Nobody looks at a full-size dually pickup and says, "Nah, that's too small." They aren't easy to maneuver as-is and making them a foot wider certainly wouldn't help the cause. The person behind this 1997 Dodge Ram 3500 wanted their truck to be unique, though, so instead of installing train horns and big wheels like everyone else, they went ahead and added even more girth to its already planted stance. Now you can nab it for your own collection if you'd like.
Luckily, this wasn't a hack job where they added some extra sheet metal on one side and called it good. Rather, a shop spent 1,400 hours making it look factory fresh—even the interior was custom-made to fill out the extra space.
If your road trip was made up of nothing but interstates, this would surely be a comfy truck to complete it in. Look at the fold-down center console for the front bench seat—that's got to be a reupholstered couch cushion, right? Even the dashboard was masterfully done with dual glovebox handles and storage cubbies in between the passenger-side vents.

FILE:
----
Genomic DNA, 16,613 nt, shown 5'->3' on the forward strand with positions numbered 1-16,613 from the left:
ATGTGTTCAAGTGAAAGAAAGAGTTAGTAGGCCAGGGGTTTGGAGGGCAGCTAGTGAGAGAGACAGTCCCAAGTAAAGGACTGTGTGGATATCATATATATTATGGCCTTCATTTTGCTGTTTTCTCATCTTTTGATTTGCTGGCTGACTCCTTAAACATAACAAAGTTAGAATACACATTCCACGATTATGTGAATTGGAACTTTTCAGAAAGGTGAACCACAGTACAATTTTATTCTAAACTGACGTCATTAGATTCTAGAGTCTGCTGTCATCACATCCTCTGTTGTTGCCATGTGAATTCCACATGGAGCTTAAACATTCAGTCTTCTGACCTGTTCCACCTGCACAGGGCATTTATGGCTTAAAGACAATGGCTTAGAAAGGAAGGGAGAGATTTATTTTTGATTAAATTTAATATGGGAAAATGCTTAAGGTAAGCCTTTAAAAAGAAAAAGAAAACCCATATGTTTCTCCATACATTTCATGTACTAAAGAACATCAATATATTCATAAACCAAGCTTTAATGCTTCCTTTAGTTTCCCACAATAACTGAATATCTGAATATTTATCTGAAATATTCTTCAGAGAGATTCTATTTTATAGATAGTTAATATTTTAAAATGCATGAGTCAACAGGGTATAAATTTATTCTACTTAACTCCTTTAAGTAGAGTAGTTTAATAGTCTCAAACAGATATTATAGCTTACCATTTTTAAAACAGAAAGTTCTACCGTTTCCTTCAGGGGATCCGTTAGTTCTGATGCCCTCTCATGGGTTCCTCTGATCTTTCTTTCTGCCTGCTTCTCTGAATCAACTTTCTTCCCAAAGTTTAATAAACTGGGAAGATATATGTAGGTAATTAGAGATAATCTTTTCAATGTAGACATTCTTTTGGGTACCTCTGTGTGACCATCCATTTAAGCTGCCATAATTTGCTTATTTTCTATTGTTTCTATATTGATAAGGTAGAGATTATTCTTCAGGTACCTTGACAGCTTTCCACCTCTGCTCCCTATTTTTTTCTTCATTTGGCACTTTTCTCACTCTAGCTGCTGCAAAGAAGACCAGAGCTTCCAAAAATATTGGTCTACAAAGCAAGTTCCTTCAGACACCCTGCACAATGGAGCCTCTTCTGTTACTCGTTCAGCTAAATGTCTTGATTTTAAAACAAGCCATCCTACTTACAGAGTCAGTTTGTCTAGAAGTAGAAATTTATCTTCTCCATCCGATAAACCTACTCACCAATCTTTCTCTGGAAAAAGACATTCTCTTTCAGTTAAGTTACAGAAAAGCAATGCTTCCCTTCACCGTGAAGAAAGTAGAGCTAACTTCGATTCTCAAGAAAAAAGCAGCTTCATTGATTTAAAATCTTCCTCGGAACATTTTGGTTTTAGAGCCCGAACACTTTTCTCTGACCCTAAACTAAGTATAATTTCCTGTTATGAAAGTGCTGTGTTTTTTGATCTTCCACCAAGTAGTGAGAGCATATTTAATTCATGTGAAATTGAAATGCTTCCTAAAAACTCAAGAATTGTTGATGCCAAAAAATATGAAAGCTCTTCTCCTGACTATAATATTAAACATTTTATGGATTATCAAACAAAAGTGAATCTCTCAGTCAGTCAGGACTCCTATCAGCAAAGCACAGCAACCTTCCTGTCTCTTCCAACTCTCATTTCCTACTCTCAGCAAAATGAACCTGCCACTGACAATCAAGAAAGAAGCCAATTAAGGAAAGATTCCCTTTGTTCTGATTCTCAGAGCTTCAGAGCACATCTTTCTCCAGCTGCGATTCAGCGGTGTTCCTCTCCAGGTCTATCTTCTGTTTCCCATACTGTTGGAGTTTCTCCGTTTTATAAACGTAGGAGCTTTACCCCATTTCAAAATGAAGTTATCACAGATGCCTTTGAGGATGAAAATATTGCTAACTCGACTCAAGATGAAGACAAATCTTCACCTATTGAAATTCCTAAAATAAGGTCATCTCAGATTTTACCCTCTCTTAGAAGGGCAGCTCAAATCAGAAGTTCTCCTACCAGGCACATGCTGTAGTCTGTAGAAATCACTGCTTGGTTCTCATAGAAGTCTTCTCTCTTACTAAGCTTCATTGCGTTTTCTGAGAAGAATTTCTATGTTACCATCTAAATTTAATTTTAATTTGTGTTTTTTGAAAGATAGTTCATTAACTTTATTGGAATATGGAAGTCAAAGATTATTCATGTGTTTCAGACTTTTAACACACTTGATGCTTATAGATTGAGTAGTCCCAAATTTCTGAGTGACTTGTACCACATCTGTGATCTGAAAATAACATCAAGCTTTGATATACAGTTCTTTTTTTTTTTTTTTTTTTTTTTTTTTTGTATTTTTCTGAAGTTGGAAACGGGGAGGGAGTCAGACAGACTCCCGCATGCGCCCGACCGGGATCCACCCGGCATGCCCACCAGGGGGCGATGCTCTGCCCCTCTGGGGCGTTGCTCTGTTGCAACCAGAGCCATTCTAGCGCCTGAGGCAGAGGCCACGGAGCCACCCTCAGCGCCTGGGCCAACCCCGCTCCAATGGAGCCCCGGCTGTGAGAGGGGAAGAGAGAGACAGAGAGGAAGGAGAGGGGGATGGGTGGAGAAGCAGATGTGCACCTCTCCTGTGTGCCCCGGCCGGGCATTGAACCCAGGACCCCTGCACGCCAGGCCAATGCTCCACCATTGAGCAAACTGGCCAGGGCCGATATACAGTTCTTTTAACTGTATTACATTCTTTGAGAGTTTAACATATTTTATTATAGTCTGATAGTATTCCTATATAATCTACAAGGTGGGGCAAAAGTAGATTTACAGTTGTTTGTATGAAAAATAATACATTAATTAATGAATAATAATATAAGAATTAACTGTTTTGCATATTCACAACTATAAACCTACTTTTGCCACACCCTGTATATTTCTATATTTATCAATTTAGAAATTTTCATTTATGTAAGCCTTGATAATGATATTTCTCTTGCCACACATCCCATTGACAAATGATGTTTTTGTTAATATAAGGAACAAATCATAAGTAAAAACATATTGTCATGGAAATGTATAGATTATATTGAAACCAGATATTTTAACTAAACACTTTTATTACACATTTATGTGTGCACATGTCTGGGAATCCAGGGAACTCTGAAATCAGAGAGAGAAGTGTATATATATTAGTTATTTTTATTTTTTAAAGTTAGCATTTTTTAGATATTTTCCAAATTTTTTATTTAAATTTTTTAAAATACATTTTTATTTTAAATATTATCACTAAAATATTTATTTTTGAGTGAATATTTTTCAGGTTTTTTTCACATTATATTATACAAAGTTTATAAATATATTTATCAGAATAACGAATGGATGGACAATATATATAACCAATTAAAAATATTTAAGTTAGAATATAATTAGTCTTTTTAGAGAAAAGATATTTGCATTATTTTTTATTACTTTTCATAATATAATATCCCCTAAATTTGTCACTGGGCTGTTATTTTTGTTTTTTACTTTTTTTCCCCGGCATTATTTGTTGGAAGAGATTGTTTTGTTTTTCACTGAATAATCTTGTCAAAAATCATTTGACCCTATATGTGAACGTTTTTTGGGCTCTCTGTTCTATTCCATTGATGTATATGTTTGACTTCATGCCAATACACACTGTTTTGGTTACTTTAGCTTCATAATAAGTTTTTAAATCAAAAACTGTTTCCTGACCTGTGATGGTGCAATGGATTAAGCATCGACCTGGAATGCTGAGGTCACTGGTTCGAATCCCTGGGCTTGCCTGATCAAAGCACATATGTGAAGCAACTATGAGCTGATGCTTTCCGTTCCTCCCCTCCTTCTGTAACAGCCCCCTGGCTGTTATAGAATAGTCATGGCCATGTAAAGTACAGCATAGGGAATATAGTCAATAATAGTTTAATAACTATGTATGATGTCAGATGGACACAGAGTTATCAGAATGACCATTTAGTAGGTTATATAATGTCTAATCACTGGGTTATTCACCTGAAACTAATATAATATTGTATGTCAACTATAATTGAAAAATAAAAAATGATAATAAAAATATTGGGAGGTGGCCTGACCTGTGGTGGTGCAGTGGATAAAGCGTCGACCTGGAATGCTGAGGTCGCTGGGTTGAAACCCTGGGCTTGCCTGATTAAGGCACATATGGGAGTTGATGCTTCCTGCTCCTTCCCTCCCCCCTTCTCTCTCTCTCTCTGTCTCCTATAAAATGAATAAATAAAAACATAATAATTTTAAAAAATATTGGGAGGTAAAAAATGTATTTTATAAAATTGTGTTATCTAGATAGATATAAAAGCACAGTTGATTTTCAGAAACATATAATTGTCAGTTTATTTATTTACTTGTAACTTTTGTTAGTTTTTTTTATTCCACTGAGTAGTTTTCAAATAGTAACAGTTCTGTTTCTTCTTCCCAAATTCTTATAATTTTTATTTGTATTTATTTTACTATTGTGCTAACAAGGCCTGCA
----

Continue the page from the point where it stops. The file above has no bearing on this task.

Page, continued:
We could spend more time talking about the TV monitors inside or the two-piece windshield, but let's move on to the exterior. If the online materials are correct, this truck measured 93.8 inches wide from the factory; that was measured from one rear fender to the other, though, and the truck should now be that wide between the mirrors. And since the entire truck's extremities have been stretched, there's no need for protruding fenders out back, giving the illusion that it's a single-rear-wheel Cummins. That's not the case, though, as it wears two pairs of 16- by 6-inch wheels on the rear axle.
The same 5.9-liter, 12-valve, diesel inline-six is under the hood even though there's probably enough room for two of them now. That'd just be overkill, though. It sends power through a five-speed Weller manual transmission and ends up at the rear axle, which rolls with 3.54 gears, perfect for highway cruising. Should you need traction at all four corners, you can engage the two-speed NV241 HD transfer case with shift-on-the-fly hubs.
It's a single-owner truck with less than 79,000 miles on the odometer. Listed on Craigslist with a price of $31,999, it might be worth more if it were stock given the current market for untouched, used pickups. That's neither here nor there, though, as this surely cost a ton to complete back in the day. If you want endless internet points for falling on a sword no one else wants to fall on, this may be the vehicle to do it with.
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